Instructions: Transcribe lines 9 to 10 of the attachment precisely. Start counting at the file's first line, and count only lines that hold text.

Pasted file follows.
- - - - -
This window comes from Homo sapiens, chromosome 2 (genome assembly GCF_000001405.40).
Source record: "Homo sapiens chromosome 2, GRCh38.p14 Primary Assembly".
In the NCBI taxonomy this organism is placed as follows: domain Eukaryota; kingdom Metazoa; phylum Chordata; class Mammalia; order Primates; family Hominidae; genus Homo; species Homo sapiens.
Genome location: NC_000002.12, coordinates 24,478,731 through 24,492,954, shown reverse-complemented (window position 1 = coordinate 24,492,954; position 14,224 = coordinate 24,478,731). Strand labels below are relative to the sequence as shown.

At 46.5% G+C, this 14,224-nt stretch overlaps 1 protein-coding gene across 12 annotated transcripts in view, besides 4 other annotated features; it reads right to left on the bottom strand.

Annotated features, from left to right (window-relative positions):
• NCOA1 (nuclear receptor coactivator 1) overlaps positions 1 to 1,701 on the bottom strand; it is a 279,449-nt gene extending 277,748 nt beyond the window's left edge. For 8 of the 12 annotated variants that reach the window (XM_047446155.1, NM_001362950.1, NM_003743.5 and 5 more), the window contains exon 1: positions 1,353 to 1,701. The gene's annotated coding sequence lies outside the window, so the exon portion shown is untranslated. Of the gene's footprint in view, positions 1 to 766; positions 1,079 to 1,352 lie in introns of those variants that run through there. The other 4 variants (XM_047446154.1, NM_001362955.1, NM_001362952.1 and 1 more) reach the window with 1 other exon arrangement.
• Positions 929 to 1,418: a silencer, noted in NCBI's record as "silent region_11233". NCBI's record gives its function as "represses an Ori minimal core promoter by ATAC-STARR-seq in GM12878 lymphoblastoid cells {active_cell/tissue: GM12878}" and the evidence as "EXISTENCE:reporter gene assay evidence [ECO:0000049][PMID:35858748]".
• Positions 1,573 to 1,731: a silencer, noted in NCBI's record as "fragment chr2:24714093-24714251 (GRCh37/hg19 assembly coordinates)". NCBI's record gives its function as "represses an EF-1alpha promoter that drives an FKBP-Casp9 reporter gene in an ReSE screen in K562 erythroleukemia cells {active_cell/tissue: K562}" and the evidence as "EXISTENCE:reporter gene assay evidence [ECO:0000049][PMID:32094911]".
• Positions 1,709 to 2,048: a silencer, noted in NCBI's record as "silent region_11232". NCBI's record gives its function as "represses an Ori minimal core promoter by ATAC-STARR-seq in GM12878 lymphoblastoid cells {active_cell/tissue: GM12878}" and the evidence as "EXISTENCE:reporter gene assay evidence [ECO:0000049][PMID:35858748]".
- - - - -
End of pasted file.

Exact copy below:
• Positions 1,573 to 1,731: a silencer, noted in NCBI's record as "fragment chr2:24714093-24714251 (GRCh37/hg19 assembly coordinates)". NCBI's record gives its function as "represses an EF-1alpha promoter that drives an FKBP-Casp9 reporter gene in an ReSE screen in K562 erythroleukemia cells {active_cell/tissue: K562}" and the evidence as "EXISTENCE:reporter gene assay evidence [ECO:0000049][PMID:32094911]".
• Positions 1,709 to 2,048: a silencer, noted in NCBI's record as "silent region_11232". NCBI's record gives its function as "represses an Ori minimal core promoter by ATAC-STARR-seq in GM12878 lymphoblastoid cells {active_cell/tissue: GM12878}" and the evidence as "EXISTENCE:reporter gene assay evidence [ECO:0000049][PMID:35858748]".